The interior has the longest nave of any cathedral in Spain. The central nave rises to a height of 42 metres. In the main body of the cathedral, the most noticeable features are the great boxlike choir loft, which fills the central portion of the nave, and the vast Gothic retablo of carved scenes from the life of Christ. This altarpiece was the lifetime work of a single craftsman, Pierre Dancart.
The Capilla Mayor (Great Chapel), dominated by a vast Gothic retablo (altarpiece) comprised of 45 carved scenes from the life of Christ, as well as Santa Maria de la Sede, the cathedral's patron saint. The lifetime's work of a single craftsman, Pierre Dancart, this is the ultimate masterpiece of the cathedral - the largest and richest altarpiece in the world and one of the finest examples of Gothic woodcarving anywhere.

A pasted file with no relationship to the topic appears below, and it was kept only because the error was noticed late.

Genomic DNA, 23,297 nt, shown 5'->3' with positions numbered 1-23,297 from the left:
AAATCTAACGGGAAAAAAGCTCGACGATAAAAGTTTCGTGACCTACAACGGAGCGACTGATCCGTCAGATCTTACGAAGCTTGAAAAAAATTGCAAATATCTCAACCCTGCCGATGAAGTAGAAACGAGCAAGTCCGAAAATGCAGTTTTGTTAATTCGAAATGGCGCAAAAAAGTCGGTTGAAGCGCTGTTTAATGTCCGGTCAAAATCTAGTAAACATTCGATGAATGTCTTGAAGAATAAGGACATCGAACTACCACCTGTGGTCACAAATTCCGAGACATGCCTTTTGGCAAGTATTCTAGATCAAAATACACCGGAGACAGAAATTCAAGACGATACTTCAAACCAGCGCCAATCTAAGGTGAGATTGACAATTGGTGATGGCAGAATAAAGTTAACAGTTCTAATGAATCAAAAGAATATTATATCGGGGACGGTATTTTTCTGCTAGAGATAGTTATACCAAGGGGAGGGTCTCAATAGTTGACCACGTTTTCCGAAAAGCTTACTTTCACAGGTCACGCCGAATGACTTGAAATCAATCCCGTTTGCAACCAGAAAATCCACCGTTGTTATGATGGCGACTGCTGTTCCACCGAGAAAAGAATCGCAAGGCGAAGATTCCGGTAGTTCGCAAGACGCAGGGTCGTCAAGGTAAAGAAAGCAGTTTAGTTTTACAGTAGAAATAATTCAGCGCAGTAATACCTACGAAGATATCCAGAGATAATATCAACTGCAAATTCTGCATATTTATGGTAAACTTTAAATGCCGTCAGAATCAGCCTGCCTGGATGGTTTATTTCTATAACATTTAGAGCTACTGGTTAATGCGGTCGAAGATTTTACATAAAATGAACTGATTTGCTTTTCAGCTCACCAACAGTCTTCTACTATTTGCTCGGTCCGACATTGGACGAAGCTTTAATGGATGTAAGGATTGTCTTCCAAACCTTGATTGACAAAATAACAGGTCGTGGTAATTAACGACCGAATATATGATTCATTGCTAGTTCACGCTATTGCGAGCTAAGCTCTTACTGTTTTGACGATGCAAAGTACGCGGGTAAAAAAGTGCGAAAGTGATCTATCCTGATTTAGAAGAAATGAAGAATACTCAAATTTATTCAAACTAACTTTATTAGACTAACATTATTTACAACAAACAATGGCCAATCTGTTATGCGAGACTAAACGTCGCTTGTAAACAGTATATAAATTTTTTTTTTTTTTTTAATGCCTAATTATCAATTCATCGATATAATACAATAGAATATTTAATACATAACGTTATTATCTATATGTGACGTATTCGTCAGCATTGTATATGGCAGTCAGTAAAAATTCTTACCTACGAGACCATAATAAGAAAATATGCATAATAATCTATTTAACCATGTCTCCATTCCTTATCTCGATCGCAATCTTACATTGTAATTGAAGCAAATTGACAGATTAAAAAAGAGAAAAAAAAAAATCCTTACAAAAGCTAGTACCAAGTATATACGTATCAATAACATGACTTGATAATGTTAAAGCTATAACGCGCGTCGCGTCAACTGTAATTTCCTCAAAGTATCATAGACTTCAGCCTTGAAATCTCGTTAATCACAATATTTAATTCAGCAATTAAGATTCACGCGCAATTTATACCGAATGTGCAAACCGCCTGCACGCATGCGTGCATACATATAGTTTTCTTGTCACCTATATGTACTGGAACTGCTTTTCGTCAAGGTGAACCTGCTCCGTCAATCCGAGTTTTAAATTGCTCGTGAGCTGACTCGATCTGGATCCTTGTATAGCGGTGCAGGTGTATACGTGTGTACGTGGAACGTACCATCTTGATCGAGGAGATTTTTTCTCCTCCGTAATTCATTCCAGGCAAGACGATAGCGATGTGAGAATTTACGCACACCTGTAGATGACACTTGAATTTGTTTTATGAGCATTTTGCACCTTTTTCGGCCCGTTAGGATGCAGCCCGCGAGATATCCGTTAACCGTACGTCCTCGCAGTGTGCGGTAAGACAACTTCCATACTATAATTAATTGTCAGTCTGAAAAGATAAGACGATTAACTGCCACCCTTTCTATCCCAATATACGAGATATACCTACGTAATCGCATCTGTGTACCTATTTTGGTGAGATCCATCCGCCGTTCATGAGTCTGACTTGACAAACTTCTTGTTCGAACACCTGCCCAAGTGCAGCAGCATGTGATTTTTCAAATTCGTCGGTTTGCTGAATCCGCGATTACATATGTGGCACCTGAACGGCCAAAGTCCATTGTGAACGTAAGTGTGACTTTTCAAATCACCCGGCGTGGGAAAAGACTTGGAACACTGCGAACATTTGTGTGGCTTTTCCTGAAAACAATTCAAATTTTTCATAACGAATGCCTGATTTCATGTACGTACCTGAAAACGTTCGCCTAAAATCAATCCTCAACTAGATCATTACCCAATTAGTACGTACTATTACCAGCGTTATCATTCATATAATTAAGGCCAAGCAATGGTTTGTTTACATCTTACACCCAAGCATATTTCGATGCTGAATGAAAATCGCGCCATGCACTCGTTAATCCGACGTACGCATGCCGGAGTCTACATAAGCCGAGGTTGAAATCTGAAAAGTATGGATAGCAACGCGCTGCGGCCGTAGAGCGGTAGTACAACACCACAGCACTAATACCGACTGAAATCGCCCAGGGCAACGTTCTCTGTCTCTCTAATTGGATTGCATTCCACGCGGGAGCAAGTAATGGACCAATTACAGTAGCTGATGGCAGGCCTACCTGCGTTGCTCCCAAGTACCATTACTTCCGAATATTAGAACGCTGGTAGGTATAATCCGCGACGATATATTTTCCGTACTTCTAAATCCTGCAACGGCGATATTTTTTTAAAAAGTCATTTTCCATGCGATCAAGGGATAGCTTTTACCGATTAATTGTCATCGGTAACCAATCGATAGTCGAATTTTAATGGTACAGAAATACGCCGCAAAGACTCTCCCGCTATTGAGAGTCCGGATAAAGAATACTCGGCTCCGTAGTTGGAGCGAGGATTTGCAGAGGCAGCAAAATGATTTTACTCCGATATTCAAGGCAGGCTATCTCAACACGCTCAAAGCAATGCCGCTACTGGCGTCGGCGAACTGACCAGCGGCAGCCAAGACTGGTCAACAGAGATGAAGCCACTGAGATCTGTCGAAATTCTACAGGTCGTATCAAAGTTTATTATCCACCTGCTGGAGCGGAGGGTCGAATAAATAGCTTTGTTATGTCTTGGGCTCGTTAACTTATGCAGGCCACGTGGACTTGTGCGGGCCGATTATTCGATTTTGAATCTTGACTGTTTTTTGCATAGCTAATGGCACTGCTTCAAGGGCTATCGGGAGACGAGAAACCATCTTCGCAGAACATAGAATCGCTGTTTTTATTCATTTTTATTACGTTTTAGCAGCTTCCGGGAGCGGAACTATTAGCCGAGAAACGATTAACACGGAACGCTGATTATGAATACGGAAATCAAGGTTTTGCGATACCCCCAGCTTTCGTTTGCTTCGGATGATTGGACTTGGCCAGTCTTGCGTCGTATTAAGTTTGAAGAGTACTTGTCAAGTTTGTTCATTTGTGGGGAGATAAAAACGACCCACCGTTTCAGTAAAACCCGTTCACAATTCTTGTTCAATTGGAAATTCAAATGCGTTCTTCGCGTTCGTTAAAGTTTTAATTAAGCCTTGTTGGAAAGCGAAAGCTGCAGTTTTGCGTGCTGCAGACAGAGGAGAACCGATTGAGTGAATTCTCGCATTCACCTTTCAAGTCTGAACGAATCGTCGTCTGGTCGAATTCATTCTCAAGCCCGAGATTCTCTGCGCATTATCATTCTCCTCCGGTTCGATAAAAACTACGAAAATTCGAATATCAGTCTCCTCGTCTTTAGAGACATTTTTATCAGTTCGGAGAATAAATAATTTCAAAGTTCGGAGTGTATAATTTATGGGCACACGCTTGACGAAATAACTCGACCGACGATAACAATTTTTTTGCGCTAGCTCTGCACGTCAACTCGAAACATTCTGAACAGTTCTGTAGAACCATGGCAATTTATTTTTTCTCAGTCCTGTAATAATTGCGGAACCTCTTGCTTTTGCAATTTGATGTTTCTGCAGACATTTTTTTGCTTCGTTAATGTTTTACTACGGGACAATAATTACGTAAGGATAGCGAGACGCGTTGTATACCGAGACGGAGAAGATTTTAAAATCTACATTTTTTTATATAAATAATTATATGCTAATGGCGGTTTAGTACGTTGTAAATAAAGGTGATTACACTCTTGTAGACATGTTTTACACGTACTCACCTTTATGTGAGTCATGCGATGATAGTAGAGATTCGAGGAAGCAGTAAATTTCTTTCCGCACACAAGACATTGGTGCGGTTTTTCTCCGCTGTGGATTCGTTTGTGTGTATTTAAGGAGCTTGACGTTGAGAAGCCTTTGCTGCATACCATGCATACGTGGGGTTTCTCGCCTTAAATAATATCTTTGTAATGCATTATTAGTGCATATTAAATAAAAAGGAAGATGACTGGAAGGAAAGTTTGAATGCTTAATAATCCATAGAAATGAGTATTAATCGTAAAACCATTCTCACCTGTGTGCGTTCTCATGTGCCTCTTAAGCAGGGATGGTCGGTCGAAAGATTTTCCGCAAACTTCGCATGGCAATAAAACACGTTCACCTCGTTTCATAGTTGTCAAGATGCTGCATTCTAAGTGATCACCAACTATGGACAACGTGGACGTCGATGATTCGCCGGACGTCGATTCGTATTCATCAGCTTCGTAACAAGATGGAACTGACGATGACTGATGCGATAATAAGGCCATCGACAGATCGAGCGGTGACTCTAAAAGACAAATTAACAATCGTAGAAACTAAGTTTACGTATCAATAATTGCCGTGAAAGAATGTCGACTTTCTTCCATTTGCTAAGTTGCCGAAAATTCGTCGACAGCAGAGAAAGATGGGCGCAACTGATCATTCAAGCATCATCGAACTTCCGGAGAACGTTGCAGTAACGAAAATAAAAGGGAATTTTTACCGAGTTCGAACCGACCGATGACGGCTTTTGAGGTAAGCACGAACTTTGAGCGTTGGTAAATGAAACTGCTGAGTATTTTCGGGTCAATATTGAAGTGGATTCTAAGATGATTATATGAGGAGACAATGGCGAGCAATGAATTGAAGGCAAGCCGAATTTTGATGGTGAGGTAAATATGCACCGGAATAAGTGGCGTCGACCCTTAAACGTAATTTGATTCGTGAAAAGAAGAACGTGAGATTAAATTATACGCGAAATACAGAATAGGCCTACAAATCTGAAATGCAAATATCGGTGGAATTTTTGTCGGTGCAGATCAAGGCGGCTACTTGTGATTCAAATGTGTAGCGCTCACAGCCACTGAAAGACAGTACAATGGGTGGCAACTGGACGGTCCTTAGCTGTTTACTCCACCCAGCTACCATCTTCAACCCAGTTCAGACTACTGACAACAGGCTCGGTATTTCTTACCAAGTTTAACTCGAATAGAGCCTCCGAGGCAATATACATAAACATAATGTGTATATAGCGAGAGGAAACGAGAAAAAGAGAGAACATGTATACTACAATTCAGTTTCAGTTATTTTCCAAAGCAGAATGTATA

The Giralda is the bell tower of the Cathedral of Seville. Its height is 105 m. The Giralda is the former minaret of the mosque that stood on the site under Muslim rule, and was built to resemble the minaret of the Koutoubia Mosque in Marrakech, Morocco. It was converted into a bell tower for the cathedral after the Reconquista, although the topmost section dates from the Renaissance.
The tomb of Christopher Columbus is one of the main attractions of the cathedral for visitors, housing the remains of the great explorer who died in poverty in Valladolid. The tomb itself is more recent, from the 1892, with four bearers presenting the kingdoms of Castile, Leon, Aragon and Navarra.